The history of the vignette
When Switzerland angered Germany
This year it is yellow – a new highway vignette. But why do we put a colored stamp on the inside of the disc every year anyway? Blick takes you on a journey through the history of motorway signs.
In 1985, Switzerland was the first country in Europe to introduce a motorway stamp.
Martin A. BartholdiAuto & Mobility editor
It is the first election Sunday in 1984. Swiss voters will pay an additional fee of CHF 30 per year on February 26. With a turnout of 52.77 percent, 53 percent of voters accept the “Federal decree on the fee for the use of state roads”. The vignette as we know it today was born.
A year later, in 1985, Switzerland was the first country in Europe to introduce a vignette. It was designed by the Bernese graphic artist Roland Hirter (79). To this day, it has hardly changed optically – except for the color, which changes every year. The watermark was introduced in 1999 to make counterfeiting more difficult, and 2000 was the only year in which the year was displayed as a four-digit number.
For foreign cars
When it was introduced, the federal government still assumed that the tolls charged in this way would mainly be paid by foreign vehicles in transit. Alternative tolls in the Gotthard and San Bernardino tunnels have been abolished so as not to burden local businesses.
Instead, with the vignette, transit traffic in particular should participate in the maintenance of the state road. Due to high petrol prices, they rarely filled up in Switzerland and therefore did not contribute through the fuel tax. In the voting brochure, the Federal Council calculated that foreign vehicles would pay CHF 200 to 250 million, while Swiss vehicles would only contribute CHF 50 million. This is probably why the Federal Customs Administration and not the Federal Road Administration is still responsible for the vignette.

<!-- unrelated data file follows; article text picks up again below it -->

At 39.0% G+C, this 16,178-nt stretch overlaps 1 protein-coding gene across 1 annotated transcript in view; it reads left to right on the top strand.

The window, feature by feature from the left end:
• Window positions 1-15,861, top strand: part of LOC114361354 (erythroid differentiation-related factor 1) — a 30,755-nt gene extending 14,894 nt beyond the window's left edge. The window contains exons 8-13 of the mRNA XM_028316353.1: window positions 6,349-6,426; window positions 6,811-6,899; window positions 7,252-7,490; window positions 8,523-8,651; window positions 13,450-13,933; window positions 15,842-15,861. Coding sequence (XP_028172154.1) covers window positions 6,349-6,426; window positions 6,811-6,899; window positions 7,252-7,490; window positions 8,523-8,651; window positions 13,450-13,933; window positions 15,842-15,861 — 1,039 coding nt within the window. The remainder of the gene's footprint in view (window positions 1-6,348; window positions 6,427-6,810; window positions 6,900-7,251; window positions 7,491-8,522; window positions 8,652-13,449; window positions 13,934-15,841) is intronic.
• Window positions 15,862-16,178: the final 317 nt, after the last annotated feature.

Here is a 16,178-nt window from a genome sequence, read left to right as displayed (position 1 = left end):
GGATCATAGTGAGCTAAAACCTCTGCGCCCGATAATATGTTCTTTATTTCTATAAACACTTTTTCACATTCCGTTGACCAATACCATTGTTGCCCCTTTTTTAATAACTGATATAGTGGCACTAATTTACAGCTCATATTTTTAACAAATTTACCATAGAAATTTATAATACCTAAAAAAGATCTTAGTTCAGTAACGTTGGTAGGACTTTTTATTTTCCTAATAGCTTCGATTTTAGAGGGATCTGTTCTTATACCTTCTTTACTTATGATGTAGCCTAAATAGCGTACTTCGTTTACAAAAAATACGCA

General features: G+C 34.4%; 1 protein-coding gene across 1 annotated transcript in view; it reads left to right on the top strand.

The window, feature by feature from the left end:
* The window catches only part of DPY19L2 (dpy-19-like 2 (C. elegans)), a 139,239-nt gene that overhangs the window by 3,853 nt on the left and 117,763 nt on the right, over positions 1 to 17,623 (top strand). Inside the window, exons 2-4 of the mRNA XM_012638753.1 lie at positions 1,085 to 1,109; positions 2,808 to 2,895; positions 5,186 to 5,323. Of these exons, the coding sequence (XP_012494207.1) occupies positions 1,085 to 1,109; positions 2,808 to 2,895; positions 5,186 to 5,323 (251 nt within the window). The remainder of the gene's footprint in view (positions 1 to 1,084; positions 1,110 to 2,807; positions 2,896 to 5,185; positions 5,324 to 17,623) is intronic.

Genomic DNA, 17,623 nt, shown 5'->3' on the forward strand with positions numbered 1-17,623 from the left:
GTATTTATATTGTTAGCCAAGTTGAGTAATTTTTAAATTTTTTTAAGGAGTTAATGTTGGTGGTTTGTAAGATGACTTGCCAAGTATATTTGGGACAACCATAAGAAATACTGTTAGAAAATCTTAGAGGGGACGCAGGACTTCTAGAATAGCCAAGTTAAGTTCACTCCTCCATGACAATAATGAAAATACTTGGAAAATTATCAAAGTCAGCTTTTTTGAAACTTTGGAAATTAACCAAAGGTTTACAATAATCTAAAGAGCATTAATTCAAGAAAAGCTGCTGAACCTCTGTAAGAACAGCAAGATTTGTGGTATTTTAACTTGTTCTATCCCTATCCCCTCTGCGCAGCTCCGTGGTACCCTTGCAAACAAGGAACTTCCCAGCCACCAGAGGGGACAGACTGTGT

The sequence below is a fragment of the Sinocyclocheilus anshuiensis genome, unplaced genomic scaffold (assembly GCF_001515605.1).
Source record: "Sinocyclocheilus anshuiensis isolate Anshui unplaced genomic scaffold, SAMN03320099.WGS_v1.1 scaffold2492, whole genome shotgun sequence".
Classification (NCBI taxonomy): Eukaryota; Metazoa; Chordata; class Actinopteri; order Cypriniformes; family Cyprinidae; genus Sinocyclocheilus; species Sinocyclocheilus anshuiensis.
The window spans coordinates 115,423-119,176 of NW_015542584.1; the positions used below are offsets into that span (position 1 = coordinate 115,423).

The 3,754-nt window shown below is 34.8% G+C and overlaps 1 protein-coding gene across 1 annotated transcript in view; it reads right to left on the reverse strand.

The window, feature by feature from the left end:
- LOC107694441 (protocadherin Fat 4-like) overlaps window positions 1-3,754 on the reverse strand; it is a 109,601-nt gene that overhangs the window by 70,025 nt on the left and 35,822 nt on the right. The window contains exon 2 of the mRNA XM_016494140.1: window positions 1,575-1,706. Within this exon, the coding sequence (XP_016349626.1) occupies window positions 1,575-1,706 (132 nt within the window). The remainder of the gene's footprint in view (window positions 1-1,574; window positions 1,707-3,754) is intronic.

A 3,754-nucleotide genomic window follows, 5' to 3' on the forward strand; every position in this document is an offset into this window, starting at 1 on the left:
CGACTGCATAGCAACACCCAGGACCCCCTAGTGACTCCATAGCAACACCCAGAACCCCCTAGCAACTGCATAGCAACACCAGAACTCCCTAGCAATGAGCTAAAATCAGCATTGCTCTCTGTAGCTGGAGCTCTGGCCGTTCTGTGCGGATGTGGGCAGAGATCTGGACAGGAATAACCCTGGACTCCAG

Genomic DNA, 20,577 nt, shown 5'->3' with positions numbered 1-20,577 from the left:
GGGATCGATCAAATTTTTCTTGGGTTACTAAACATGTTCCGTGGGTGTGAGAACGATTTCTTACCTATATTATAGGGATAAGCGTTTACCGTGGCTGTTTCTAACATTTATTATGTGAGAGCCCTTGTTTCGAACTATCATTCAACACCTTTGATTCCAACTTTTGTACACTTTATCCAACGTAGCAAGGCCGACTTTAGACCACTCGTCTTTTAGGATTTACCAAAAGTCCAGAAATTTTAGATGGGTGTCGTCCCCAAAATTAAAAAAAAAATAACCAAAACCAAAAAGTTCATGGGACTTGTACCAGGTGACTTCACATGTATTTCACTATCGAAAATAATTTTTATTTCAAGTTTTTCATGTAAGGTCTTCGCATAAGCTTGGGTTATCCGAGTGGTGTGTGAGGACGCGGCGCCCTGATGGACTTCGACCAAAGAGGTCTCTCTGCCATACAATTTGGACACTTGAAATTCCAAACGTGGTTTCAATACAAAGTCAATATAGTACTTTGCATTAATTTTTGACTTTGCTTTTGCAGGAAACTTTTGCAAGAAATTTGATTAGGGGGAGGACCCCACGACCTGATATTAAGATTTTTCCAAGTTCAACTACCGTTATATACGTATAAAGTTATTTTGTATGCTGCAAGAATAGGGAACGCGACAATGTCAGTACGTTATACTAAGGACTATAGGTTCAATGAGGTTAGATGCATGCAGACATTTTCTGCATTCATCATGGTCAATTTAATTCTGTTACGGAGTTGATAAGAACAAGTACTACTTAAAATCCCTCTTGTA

Switzerland also sharply criticized Germany at the time. The then Minister of Transport Werner Dollinger (1918–2008) described the vignette as an obstacle to European transport routes. But it was not only controversial among neighbors, but also in Switzerland itself. In 1986, a popular initiative was presented to abolish the vignette. National Council member Michael E. Dreher, 78, tried to speed up the repeal with a motion in 1988 because he was worried about Switzerland’s reputation: “The survey annoys hundreds of thousands of tourists every year, which greatly damages the reputation and popularity of our country,” Turner wrote in advance.
However, the advances were not crowned with success. Dreher’s proposal was written off after two years, and the initiative was withdrawn in 1990. Instead, ten years after the introduction of the vignette, the Swiss agreed to raise the price by 10 francs. The current price of 40 francs has been in place since 1995. In November 2013, voters rejected a further price increase to 100 CHF.
Many imitators in the East
Even international criticism from Germany was lost. Other European countries have adopted the Swiss system, with Austria leading the way. The country also introduced a highway stamp in 1997. Bulgaria, Slovakia, Slovenia, the Czech Republic and Hungary also have such a system today. Unlike Switzerland, however, most of them do not only offer short-term offers for days, weeks or months, but have completely replaced the sticky version with an electronic vignette.
In Switzerland, a partial step is planned for next year. The customs administration wants to introduce the e-stamp during 2023. Unlike other countries, the version with glue on the windshield will continue to exist – at least for now. It cannot be ruled out that sooner or later it will also be available only digitally with us. Then there would be no more problems like in 1995 and 2000, when the vignette did not stick properly. But it usually sticks to the inside of the windshield better than drivers would like (click here for instructions: How to easily remove a highway sign). Even that would be a thing of the past with the e-stamp.
Green light for e-stamp: Is the vignette sticker on the verge of extinction?(02:28)